Although the roads of Eastern Black Sea are challenging, its wonderful geography can make anyone forget all kinds of negativity. As you go to Şavşat, 90 km from Artvin, you will see more spectacular sceneries along the way than the Alps’. The surroundings of Şavşat are filled with beauty. Villages and highlands where wooden houses take place are worth seeing, even if it is troublesome to access due to challenging roads. Finding shelter here and surrendering to nature can make people forget all their troubles. The Karagöl-Sahara National Park is much more untouched than Uzungöl, the famous but quite touristic region of the Black Sea. The scenery on the roads is spectacular. Structuring is little if any. You pass through Meşeliköy and Veli Köy villages, where villagers live in hundred-year-old wooden houses. There are red fish and carp in the lake. There are many highlands near Karagöl. One is the Bilbilan Plateau where an animal market is set on the weekends.

To breathe in the Aegean air…
Gölcük, located on the bank of a crater lake in the middle of black pine forests at a distance of 140 km from İzmir, is visible through the pine trees on the hill. Gölcük, which is cool like a plateau in summer and covered with snow in winter, presents the most beautiful views of the lake and forest combination, which is rare to find in the Aegean. There are hotel, hostel and camping areas around the lake. In the restaurants, as well as casserole made from kid’s meat and wels catfish with garlic sauce, the Ödemiş meatballs and the sausages made in the region are also famous. Gölcük is reached through Birgi. Birgi, on the skirts of Bozdağ covered with black pine forests, on the edge of a wide plain, which is drenched by the Küçük Menderes River, is a town that has not lost its character. The most important structure is Çakırağa Mansion. Wall paintings of İstanbul and İzmir in the bedrooms of the mansion for Çakır Aga’s two wives, one from İzmir and the other from İstanbul and the doors of the pulpit built with the kündekari method in the Ulu Mosque should be seen. The streets right behind the Ulu Mosque are Birgi’s oldest streets.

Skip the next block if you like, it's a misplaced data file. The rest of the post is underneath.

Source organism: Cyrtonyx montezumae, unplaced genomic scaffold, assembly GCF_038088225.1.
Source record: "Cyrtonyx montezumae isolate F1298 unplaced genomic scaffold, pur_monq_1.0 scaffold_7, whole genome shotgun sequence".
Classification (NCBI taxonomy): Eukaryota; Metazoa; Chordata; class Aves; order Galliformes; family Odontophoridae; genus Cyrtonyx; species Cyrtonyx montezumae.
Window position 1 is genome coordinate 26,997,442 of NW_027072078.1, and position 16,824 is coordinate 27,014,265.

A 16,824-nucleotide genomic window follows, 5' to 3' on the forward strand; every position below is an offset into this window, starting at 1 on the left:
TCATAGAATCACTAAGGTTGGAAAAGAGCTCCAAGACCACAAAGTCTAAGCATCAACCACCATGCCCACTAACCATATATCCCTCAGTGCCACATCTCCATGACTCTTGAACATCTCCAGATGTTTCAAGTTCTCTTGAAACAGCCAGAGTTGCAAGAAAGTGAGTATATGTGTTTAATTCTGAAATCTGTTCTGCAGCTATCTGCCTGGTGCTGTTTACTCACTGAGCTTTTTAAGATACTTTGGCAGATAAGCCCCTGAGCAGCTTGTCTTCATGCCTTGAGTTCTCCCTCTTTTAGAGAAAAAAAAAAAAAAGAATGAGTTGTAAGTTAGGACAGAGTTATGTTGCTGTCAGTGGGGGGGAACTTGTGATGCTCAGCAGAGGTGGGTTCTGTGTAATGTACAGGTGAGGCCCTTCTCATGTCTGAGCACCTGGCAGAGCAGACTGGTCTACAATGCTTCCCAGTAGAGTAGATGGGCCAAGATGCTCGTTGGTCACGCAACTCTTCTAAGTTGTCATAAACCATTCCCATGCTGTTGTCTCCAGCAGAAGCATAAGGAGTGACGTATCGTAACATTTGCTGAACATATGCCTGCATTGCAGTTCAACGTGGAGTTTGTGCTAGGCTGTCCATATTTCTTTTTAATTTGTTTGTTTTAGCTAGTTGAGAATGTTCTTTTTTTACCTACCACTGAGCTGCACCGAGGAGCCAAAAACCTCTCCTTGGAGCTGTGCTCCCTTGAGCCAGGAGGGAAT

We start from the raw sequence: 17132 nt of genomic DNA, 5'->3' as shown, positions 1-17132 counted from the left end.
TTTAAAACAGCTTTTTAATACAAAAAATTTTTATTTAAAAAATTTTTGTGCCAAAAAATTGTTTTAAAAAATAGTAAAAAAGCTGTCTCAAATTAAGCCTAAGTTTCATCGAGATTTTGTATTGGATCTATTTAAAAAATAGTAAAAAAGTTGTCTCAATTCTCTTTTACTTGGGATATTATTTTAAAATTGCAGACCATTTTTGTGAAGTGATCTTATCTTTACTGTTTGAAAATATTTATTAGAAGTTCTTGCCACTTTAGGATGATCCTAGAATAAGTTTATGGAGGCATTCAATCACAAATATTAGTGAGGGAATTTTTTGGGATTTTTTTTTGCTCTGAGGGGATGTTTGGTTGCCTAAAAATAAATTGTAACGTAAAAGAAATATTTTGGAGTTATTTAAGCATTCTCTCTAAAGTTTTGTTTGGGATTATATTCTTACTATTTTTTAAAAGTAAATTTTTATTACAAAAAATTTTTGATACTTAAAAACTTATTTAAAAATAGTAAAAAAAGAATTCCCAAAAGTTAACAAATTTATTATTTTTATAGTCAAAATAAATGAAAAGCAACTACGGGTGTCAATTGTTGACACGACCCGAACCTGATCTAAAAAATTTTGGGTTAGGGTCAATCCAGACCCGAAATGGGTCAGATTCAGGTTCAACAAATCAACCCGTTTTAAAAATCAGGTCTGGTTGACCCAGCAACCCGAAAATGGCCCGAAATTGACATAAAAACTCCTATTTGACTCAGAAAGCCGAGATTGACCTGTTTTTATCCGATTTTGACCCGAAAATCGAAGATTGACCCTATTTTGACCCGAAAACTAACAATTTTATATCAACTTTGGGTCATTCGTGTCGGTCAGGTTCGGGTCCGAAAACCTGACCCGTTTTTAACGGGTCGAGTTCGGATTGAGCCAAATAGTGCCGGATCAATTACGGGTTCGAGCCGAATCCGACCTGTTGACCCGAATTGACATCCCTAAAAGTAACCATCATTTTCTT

For a distant and ancient ambience…
Any of the Tur Abdin villages, all of which are established on a hill in Midyat, is enough to surprise you. Despite their close proximity to Midyat, their desolateness, their secludedness in this vast geography, the low gates of their churches opening with giant keys attribute a mysterious ambiance to these villages. As you go from Midyat to İdil direction, an earth road that turns into an asphalt road after a while takes you to Gülgöze after 13 kilometers. The mystery of Mar Had Bşabo Church in Gülgöze is worth experiencing. The church is small, built in the style of a cave, and has low passages, entrance gate and its giant key, rooms with labyrinths. These details will not be easy to forget. İzbırak and Anıtlı are the villages worth a visit. The Virgin Mary Syriac Church (El Hadra) located in the village of Hah is dated from the 4th century.

For a dream like trip…
Cappadocia is like a dream. From Ürgüp, it is not only the arrival points but also the villages (Cemil, Taşkınpaşa, Ayvalı) in between are worth seeing. The 14th century Seljuk period mosque in Taşkınpaşa and an example of how Göreme and Ürgüp were before the arrival of tourism, Ayvalı are notable stops. 5 km to Ürgüp, Sinasos (Mustafapaşa), a settlement where the rich Greeks lived, used to be an important summer resort of the Greeks with the churches and the stone houses, until the years of exchange. Half-century-old magnificent stone houses, gates, ornaments are still bedazzling today. Grapes are still grown and wines are made on the low-tuff hills. Mollasses are boiled down with the leftovers. The older of the two largest churches in the center was built in the name of Aios Konstantinos and Helene. Şakir Pasha Madrasa is also in the center. The dovecotes in the steep cliffs of the Yukarı Soğanlı Village are hard to miss. There are small churches carved into the mountains. Soğanlı dolls unique to this village, which contribute to the income of the village people, are very nice. The village of Güzelyurt in the Manastır Valley, which was able to stay outside of Cappadocia’s tourism fury, is also impressive in its silence.